5 Ways Artificial Intelligence (AI) is Revolutionizing Architecture?

Artificial intelligence (AI) has brought about a sea of change in various fields, ranging from medicine and manufacturing to copywriting; it has not even spared the architecture, engineering, and construction industry.

Without even getting halfway through the 21st century, a simple two-letter acronym has taken the world by storm. Artificial intelligence (AI) has brought about a sea of change in various fields, ranging from medicine and manufacturing to copywriting; it has not even spared the architecture, engineering, and construction industry. While the impact of artificial intelligence is more pronounced in certain sectors, it is slowly weaving its way into an industry that has often distanced itself from fully embracing automation and technology. However, so far, artificial intelligence has proven that it can be highly beneficial in the AEC industry; here are five ways how.

Source: Pixabay

The AI Revolution In Architecture.


1. The Basics Are Easier

Architects tend to spend endless hours trying to perfect a design before they give it the go-ahead for the construction stage. It is no secret that architects spend hours, weeks, or even years trying to perfect a design before their team can execute it. Architectural design is no easy feat; it’s a delicate balance between creativity, practicality, and building regulations. While AI cannot replace creativity and practicality, it can make mundane tasks like collecting data and testing designs for adherence to codes much more manageable.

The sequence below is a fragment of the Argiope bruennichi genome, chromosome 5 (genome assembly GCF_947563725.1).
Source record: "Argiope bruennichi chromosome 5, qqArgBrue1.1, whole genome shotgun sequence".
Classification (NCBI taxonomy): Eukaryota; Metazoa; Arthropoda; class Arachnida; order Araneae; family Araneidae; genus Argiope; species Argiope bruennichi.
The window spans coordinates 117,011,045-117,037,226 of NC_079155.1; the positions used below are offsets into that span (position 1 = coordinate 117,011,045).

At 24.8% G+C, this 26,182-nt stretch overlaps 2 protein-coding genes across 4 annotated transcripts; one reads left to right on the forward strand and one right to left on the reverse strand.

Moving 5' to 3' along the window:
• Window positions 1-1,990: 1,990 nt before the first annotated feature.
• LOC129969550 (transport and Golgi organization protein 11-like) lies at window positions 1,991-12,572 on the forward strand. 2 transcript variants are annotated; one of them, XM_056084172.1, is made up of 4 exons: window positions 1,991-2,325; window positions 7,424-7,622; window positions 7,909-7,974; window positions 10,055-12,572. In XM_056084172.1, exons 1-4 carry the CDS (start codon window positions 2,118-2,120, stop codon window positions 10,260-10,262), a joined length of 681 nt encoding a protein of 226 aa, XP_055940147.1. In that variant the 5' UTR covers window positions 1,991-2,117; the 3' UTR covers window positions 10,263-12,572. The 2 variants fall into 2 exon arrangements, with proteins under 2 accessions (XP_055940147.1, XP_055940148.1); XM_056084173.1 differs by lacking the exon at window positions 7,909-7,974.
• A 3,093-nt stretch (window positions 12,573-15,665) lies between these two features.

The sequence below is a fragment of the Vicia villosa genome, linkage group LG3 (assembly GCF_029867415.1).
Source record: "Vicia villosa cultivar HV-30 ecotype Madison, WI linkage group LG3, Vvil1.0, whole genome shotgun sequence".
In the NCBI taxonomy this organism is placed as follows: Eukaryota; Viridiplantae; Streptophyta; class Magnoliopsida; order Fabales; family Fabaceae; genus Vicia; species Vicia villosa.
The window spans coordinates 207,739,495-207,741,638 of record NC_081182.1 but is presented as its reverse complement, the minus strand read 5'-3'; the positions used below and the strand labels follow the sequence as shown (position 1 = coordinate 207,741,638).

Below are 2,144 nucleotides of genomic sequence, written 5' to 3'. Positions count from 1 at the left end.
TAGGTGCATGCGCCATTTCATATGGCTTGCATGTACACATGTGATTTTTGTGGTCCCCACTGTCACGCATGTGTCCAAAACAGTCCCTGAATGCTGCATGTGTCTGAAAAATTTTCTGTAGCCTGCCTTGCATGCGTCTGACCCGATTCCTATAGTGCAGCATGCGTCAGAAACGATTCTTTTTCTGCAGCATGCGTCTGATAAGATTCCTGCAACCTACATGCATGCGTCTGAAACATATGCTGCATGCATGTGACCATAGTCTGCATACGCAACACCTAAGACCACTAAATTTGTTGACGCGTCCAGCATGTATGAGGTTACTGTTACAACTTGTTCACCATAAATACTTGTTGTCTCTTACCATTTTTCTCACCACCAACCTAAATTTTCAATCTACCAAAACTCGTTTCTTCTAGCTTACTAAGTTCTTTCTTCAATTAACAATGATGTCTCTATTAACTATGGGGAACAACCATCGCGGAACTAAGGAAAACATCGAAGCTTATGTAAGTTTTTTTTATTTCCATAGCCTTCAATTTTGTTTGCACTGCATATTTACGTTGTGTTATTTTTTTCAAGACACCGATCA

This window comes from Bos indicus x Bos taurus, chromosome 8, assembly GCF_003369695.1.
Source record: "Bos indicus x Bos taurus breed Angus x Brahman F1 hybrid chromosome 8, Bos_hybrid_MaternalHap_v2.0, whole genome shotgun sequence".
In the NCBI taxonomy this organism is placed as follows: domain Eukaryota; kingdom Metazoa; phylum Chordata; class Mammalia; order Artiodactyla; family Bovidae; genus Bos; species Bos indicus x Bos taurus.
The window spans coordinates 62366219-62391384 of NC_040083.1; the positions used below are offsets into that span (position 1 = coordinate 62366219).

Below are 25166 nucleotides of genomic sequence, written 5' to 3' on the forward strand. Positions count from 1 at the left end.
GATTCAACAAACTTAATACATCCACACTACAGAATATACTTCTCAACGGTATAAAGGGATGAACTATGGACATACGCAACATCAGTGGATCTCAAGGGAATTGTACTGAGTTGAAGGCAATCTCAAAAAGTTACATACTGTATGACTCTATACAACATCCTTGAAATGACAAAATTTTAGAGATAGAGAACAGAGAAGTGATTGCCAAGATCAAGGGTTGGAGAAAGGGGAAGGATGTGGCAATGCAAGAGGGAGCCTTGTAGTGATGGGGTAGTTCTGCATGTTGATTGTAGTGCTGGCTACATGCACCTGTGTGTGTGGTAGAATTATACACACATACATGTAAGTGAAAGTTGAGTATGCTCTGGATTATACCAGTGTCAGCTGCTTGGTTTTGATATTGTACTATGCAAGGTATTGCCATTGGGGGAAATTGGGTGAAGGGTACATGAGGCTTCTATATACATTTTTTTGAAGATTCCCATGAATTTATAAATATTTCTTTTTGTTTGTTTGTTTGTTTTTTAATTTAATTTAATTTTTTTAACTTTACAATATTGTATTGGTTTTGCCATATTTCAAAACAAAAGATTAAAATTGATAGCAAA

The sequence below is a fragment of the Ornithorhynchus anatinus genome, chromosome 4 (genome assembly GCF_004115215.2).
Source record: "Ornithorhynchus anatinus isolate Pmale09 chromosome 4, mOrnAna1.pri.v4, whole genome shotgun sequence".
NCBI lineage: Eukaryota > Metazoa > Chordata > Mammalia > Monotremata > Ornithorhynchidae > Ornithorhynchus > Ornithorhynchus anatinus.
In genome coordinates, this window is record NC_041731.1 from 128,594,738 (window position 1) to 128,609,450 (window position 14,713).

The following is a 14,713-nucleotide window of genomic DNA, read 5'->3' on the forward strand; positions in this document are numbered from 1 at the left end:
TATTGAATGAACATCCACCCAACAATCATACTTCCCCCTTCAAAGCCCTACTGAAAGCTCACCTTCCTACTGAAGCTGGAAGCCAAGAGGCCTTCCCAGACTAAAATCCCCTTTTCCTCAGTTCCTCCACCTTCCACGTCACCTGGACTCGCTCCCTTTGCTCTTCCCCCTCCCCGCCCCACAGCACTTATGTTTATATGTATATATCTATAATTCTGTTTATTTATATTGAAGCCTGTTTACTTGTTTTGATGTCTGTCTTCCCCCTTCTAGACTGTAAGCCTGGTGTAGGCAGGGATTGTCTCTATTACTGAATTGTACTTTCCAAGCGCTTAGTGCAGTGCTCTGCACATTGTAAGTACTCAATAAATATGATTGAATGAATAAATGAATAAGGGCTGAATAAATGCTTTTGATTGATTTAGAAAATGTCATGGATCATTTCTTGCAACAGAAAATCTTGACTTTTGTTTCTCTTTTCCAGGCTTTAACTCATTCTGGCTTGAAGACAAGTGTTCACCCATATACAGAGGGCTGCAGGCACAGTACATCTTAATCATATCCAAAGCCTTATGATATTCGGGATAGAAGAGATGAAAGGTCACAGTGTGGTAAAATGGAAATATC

By using Building Information Modeling (BIM) software like Revit, architects can get the complete picture of their project from conceptualization to the operation stage via 3D modelling. If AI is used to its fullest potential, design professionals can also use the data AI collects to build sustainable and longer-lasting buildings.

Source: Archdaily


2. Wild Creativity Can Be Transformed Into Reality

There was a time when curved forms and fluid building designs would have remained as ideas on paper because rigid parameters could not be reimagined. Industry stalwarts like Zaha Hadid and Frank Gehry may not have been able to bring their wildest designs to fruition had it not been for parametric design.

Parametric modelling allows architects to play around with the parameters of a building in real-time to optimize it. CAD tools like Grasshopper enable designers to pick design outputs and set site and design constraints to visualize countless iterations of a particular building. When paired with rendering programs, these designs can give a thorough understanding of the final output, site constraints, and design restrictions.

Similarly, generative design tools help architects and designers explore complex ideas and solutions with much more ease. The software applies algorithms to various building parameters to help analyse the best possible design solutions.

Source: Chainsaw.com


3. It Will Change Urban Design

Until recently, most cities worldwide grew organically, growing outward from the city center with no real plan or strategy. However, since 70% of the world’s population will be living in urban areas by 2025, it is the need of the hour to chart a meticulous and creative growth management strategy.